12 P. HAYDEN 12 of occasions, but we weren't getting -- except for the lower floors, companies coming down, they weren't coming down. They were being directed north. In the lobby at that time were a number of the Port Authority people and a couple of Port Authority cops. Members of Ladder Company 20, I remember were standing by. I remember remnants of the hazmat unit standing by and off-duty members coming in. We had them standing by there. Companies there, I don't really recollect what exactly the companies were in the lobby area there. We lost the board after the collapse, so we couldn't go over the assignments. My aide was there and Battalion 18 was there. Chief Karletta was there. So there was about at one point at least a dozen people in the lobby there. Some of them even left. Father Judge was in the lobby. Then suddenly the -- we didn't know what it was. We found out afterwards. There was a violent impact and the south tower collapsed while we were in the lobby of one. There was a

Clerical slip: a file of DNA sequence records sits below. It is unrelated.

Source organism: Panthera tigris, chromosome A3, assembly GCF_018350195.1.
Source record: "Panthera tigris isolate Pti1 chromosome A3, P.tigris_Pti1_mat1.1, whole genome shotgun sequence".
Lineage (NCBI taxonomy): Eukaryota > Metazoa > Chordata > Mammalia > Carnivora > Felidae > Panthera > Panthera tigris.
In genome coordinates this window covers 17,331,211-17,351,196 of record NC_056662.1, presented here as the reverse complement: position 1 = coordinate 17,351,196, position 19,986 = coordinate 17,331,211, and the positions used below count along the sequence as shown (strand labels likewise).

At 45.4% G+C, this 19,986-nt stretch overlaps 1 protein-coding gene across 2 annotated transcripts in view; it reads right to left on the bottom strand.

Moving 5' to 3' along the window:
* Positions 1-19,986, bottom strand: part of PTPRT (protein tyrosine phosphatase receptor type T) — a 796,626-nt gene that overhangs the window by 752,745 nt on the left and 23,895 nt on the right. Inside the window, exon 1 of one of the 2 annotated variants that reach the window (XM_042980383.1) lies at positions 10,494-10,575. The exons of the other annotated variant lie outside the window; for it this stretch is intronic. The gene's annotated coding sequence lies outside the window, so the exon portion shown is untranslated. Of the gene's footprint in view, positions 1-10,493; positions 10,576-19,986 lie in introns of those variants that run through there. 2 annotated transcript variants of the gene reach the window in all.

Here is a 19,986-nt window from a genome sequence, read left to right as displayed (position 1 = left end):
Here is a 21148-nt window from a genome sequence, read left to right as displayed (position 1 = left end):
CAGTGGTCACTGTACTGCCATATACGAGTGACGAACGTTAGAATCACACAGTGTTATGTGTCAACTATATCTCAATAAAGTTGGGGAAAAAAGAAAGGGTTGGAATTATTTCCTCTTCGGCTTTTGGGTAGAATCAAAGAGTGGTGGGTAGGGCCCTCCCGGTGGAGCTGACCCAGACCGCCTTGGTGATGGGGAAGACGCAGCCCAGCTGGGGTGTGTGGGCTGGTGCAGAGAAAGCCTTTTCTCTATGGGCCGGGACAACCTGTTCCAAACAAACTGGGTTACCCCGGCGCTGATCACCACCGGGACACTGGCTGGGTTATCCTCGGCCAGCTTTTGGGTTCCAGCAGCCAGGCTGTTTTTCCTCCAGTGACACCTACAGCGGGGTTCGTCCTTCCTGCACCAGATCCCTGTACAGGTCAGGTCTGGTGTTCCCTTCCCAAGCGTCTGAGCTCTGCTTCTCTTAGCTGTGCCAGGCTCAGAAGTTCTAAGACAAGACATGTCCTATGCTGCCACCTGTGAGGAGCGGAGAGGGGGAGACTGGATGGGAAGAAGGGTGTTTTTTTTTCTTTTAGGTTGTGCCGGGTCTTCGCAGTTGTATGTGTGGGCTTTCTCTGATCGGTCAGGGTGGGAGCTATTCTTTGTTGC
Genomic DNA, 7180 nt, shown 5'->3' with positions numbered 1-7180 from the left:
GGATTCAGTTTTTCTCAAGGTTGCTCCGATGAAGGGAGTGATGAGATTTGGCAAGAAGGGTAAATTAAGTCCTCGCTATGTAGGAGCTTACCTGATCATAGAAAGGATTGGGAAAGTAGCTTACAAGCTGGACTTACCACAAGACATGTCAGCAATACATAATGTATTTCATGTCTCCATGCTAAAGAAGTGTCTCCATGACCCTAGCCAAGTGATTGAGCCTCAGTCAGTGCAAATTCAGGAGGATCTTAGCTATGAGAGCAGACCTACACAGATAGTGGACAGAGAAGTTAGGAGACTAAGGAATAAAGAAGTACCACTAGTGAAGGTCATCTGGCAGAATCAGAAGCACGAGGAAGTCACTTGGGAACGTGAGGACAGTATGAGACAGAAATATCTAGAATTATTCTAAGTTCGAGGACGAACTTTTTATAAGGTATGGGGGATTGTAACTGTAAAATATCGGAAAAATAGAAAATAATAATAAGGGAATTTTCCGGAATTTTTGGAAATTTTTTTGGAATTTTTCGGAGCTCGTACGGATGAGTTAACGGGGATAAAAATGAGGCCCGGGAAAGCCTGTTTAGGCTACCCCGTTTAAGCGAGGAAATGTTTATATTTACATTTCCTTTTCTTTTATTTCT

13 P. HAYDEN 13 tremendous dust cloud and debris field thrown at us. I was told that later on by the Port Authority people I met and we really couldn't see. It was pitch-black in the lobby after that. We gave an order to evacuate the building. Everybody in the north tower was ordered out. We found Father Judge, who was dead. We moved out of the lobby. We went up the escalator to the -- I guess that's the concourse level up there, worked our way through six, around the outer part of six. Then we proceeded down a stairway and escalator down into the -- this is on the Vesey Street side. We proceeded down to the street level. We were at West Broadway and Vesey. We turned father Judge over to EMS. Then we proceeded south on Vesey towards West Street to find a command post. When I arrived at West and Vesey, I met up with a number of chiefs. There was Chief Stack, who is now deceased or among the missing, Chief O'Flaherty and Chief Cassano who I ended up talking with. We discussed some issues there.